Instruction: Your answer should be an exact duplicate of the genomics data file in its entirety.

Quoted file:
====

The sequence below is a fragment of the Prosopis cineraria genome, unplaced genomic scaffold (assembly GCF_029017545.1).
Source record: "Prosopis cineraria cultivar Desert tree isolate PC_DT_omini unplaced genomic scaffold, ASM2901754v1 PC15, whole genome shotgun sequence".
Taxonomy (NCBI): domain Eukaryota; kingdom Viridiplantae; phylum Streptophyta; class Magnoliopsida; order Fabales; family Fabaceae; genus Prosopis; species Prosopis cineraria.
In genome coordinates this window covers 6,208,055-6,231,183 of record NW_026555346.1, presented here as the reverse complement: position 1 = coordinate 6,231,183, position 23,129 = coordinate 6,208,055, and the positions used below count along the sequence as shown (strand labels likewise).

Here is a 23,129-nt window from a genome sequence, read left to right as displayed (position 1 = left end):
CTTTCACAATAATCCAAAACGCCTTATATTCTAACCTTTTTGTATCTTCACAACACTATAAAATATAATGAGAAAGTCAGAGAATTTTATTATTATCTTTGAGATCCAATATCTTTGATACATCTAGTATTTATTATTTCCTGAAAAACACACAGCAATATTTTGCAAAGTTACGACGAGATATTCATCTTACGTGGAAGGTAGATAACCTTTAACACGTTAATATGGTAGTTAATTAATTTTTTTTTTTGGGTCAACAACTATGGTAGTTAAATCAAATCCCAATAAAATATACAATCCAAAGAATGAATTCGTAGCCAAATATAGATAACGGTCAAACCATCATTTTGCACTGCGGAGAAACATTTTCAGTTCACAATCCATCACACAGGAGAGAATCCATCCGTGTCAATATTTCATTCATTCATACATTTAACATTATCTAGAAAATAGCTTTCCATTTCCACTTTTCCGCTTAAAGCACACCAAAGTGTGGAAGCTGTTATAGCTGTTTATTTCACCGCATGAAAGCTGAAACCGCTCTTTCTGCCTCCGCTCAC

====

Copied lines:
The sequence below is a fragment of the Prosopis cineraria genome, unplaced genomic scaffold (assembly GCF_029017545.1).
Source record: "Prosopis cineraria cultivar Desert tree isolate PC_DT_omini unplaced genomic scaffold, ASM2901754v1 PC15, whole genome shotgun sequence".
Taxonomy (NCBI): domain Eukaryota; kingdom Viridiplantae; phylum Streptophyta; class Magnoliopsida; order Fabales; family Fabaceae; genus Prosopis; species Prosopis cineraria.
In genome coordinates this window covers 6,208,055-6,231,183 of record NW_026555346.1, presented here as the reverse complement: position 1 = coordinate 6,231,183, position 23,129 = coordinate 6,208,055, and the positions used below count along the sequence as shown (strand labels likewise).

Here is a 23,129-nt window from a genome sequence, read left to right as displayed (position 1 = left end):
CTTTCACAATAATCCAAAACGCCTTATATTCTAACCTTTTTGTATCTTCACAACACTATAAAATATAATGAGAAAGTCAGAGAATTTTATTATTATCTTTGAGATCCAATATCTTTGATACATCTAGTATTTATTATTTCCTGAAAAACACACAGCAATATTTTGCAAAGTTACGACGAGATATTCATCTTACGTGGAAGGTAGATAACCTTTAACACGTTAATATGGTAGTTAATTAATTTTTTTTTTTGGGTCAACAACTATGGTAGTTAAATCAAATCCCAATAAAATATACAATCCAAAGAATGAATTCGTAGCCAAATATAGATAACGGTCAAACCATCATTTTGCACTGCGGAGAAACATTTTCAGTTCACAATCCATCACACAGGAGAGAATCCATCCGTGTCAATATTTCATTCATTCATACATTTAACATTATCTAGAAAATAGCTTTCCATTTCCACTTTTCCGCTTAAAGCACACCAAAGTGTGGAAGCTGTTATAGCTGTTTATTTCACCGCATGAAAGCTGAAACCGCTCTTTCTGCCTCCGCTCAC